Justin’s #38 – The Courage to be Protestant: Truth-Lovers, Marketers, and Emergents in the Postmodern World, David F. Well, 272 pages

August 13, 2015 // 0 Comments

Well I’ve come to the end of a 5 books series on the modern day church. Leaving David Wells’ truly remarkable 20+ year project is bittersweet, I must say. This book, if I could recommend any of them, is the one I would read if I were you. “Courage” is an encompassing look at all facets that Wells has described in the previous 4 books. In fact, reading them back to back as I have makes him sound a bit repetitive at times! I read this book about a year ago and you can read my initial thoughts about it here. Wells breaks down the chapters into 7 different aspects (only one which I will discuss at any length). I have linked the book that talks about the contents of the chapter (as it is a culmination, I’ve already written at length about everything discussed; so as not to be redundant, I will link my other reviews in the hope that you will read them and understand the contents of this particular book): The Lay of the Evangelical Land No Room For Truth Christianity for Sale Above All Earthly P’wrs Truth No Room For Truth God God in the Wasteland […]

Justin’s #33 – How Should We Then Live: The Rise and Decline of Western Thought and Culture, Francis Schaeffer, 288 pages

July 26, 2015 // 1 Comment

I read Nancy Pearcey’s book, “Total Truth” last year. Pearcey became a Christian when she visited the L’Abri house in Switzerland which Schaeffer founded. This was my first introduction to Schaeffer. A couple of months ago, I was referred to this book and I am not disappointed to say that I’ve read it; just disappointed that I didn’t read it sooner! I think “How Should”, published in 1976, could be considered one of Schaeffer’s most lasting achievement before he died 10 years later. It traces human thought through three veins: the theological, the philosophical, and the scientific. He examines these three categories in detail through various stages of human development in the West. He starts in Greece and Rome, moves to the Middle Ages, the Renaissance,  the Reformation (he spends two chapters here),the enlightenment, the rise of modern science, the breakdown in philosophy and science (19th century), and the present. In each period, he closely looks at the reigning philosophical system and demonstrates how this influenced not only those who went after them, but how theology was changed because of it. Philosophy is moving forward where each system builds on top of the system before it. To discover how we […]

Justin’s #32 – Dangerous Calling: Confronting the Unique Challenges of Pastoral Ministry, Paul Tripp, 240 pages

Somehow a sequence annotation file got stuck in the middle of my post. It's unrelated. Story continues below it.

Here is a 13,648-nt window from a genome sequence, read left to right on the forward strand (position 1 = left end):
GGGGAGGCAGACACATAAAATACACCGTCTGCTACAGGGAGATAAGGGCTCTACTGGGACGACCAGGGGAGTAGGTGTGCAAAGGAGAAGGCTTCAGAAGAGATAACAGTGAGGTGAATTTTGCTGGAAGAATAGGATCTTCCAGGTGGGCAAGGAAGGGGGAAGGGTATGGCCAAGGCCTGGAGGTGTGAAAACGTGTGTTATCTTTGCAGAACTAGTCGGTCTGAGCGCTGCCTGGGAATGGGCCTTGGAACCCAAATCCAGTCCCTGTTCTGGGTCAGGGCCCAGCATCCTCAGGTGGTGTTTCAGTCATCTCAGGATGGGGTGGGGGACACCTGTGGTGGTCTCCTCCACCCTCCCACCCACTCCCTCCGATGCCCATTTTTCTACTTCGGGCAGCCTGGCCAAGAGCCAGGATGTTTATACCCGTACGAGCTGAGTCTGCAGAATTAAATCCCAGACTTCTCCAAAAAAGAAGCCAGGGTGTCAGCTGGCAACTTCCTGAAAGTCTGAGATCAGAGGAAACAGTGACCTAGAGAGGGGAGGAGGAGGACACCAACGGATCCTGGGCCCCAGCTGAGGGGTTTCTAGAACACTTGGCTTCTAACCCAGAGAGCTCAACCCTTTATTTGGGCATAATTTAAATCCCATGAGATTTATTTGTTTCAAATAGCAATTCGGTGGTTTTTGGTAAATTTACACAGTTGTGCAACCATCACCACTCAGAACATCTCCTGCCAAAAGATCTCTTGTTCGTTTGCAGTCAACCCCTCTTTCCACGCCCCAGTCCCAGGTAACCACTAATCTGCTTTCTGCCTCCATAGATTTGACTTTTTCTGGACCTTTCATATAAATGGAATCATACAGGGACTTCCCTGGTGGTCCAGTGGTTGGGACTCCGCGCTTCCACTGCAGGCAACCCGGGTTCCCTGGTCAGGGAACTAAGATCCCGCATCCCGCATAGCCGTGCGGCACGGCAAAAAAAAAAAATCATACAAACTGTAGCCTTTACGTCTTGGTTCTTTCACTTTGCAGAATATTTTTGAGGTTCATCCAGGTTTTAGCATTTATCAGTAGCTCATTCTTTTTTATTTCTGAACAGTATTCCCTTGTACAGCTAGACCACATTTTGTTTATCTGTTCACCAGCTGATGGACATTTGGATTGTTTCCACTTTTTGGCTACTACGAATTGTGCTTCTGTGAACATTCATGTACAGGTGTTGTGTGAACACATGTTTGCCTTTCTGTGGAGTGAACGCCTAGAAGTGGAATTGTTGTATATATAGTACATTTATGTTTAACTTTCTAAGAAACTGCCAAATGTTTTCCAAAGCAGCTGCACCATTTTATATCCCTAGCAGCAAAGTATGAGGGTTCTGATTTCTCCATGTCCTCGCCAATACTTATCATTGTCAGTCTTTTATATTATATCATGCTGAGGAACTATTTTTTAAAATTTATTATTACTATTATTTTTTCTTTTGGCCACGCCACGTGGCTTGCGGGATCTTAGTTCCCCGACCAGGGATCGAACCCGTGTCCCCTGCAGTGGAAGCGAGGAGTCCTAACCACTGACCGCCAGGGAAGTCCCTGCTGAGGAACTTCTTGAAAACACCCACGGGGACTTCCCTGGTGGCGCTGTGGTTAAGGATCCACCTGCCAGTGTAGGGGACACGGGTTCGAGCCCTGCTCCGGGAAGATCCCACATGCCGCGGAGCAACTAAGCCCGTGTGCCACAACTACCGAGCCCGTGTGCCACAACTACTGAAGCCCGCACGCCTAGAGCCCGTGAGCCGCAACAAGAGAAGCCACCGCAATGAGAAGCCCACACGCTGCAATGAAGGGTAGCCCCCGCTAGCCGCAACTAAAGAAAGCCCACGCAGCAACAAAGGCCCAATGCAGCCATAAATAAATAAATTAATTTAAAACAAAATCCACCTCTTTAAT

July 24, 2015 // 0 Comments

Out of all the books I read last year, one called “When We Were A Burning Fire” by Addie Zierman was the absolute worst. If you read the linked review, you would see that I felt her conclusions were mostly wrong in regards to what scripture says about the Church and her perception of it. This year, I have a feeling this book will take the cake as the worst book I read in 2015. Paul Tripp uses this book to communicate the importance of the pastorate. He stresses things like humility, accountability, and hard work while juggling a ministry throughout the book to stress to pastors in the ministry to keep the “awe of God” on their minds constantly. He argues that when pastors get into the pastorate, they become disingenuous towards what once was awesome and glorious about God. This is probably because they spend hours pouring over scripture and therefore become numb to the gloriousness of God. He gives little anecdotes at the beginning of each chapter to illustrate the point he is about make. But what really is disconcerting about this book is how little scripture Tripp uses to establish his position. You would think that […]

Justin’s #31 – Above All Earthly Pow’rs: Christ in a Postmodern World, David F. Wells, 317 pages

July 23, 2015 // 0 Comments

I’ve come to David F. Wells 4th book in his series on the Church (after No Place For Truth, God in the Wasteland, and Losing Our Virtue) and it is a doozy. More than the previous three books, I believe Wells brings the church into his crosshairs and not just the culture. In No Place, Wells talks extensively on how we got to the place that we are (primarily through modernity, postmodernism, capitalism, and urbanization). God in the Wasteland expounds more on the Church as a whole than any particular movements within it as does Losing Our Virtue (which describes how values have usurped virtue in our postmodern society). Above Earthly Pow’rs centers in on the seeker sensitive movement of the Evangelical Church after Wells talks at length about our postmodern world. Wells begins by a short synopsis of everything he has discussed so far in the previous 3 books (which I will not extensively describe here but be sure to check out the linked book reviews). What is of significance in this volume is centered on postmodernism. He has to logically connect how we got to where we are today by demonstrating how postmodern thought has infiltrated 1) American […]

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